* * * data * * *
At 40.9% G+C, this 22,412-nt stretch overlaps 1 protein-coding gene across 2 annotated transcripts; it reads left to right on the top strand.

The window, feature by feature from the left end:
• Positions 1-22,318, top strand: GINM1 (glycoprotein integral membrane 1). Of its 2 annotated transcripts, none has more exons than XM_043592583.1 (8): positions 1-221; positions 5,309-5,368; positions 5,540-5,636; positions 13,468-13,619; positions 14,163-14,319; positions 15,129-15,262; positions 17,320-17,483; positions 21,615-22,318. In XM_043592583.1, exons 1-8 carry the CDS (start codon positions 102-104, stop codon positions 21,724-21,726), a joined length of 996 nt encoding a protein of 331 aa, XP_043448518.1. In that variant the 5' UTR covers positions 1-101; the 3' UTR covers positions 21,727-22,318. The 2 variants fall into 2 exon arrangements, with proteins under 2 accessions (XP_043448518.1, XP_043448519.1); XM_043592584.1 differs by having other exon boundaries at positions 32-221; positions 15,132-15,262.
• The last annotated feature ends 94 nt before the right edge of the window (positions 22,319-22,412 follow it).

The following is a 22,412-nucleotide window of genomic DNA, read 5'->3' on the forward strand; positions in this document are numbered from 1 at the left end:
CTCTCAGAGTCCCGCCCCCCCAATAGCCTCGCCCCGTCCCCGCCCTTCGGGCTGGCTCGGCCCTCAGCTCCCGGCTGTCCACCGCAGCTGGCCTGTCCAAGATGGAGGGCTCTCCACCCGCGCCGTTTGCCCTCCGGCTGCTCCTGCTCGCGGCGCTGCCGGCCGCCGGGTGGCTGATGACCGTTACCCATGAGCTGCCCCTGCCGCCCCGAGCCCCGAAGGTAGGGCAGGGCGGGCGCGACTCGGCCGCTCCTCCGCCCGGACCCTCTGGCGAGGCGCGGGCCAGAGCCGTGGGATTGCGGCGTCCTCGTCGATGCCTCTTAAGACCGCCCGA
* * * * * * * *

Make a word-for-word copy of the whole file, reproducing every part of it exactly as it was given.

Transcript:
At 40.9% G+C, this 22,412-nt stretch overlaps 1 protein-coding gene across 2 annotated transcripts; it reads left to right on the top strand.

The window, feature by feature from the left end:
• Positions 1-22,318, top strand: GINM1 (glycoprotein integral membrane 1). Of its 2 annotated transcripts, none has more exons than XM_043592583.1 (8): positions 1-221; positions 5,309-5,368; positions 5,540-5,636; positions 13,468-13,619; positions 14,163-14,319; positions 15,129-15,262; positions 17,320-17,483; positions 21,615-22,318. In XM_043592583.1, exons 1-8 carry the CDS (start codon positions 102-104, stop codon positions 21,724-21,726), a joined length of 996 nt encoding a protein of 331 aa, XP_043448518.1. In that variant the 5' UTR covers positions 1-101; the 3' UTR covers positions 21,727-22,318. The 2 variants fall into 2 exon arrangements, with proteins under 2 accessions (XP_043448518.1, XP_043448519.1); XM_043592584.1 differs by having other exon boundaries at positions 32-221; positions 15,132-15,262.
• The last annotated feature ends 94 nt before the right edge of the window (positions 22,319-22,412 follow it).

The following is a 22,412-nucleotide window of genomic DNA, read 5'->3' on the forward strand; positions in this document are numbered from 1 at the left end:
CTCTCAGAGTCCCGCCCCCCCAATAGCCTCGCCCCGTCCCCGCCCTTCGGGCTGGCTCGGCCCTCAGCTCCCGGCTGTCCACCGCAGCTGGCCTGTCCAAGATGGAGGGCTCTCCACCCGCGCCGTTTGCCCTCCGGCTGCTCCTGCTCGCGGCGCTGCCGGCCGCCGGGTGGCTGATGACCGTTACCCATGAGCTGCCCCTGCCGCCCCGAGCCCCGAAGGTAGGGCAGGGCGGGCGCGACTCGGCCGCTCCTCCGCCCGGACCCTCTGGCGAGGCGCGGGCCAGAGCCGTGGGATTGCGGCGTCCTCGTCGATGCCTCTTAAGACCGCCCGA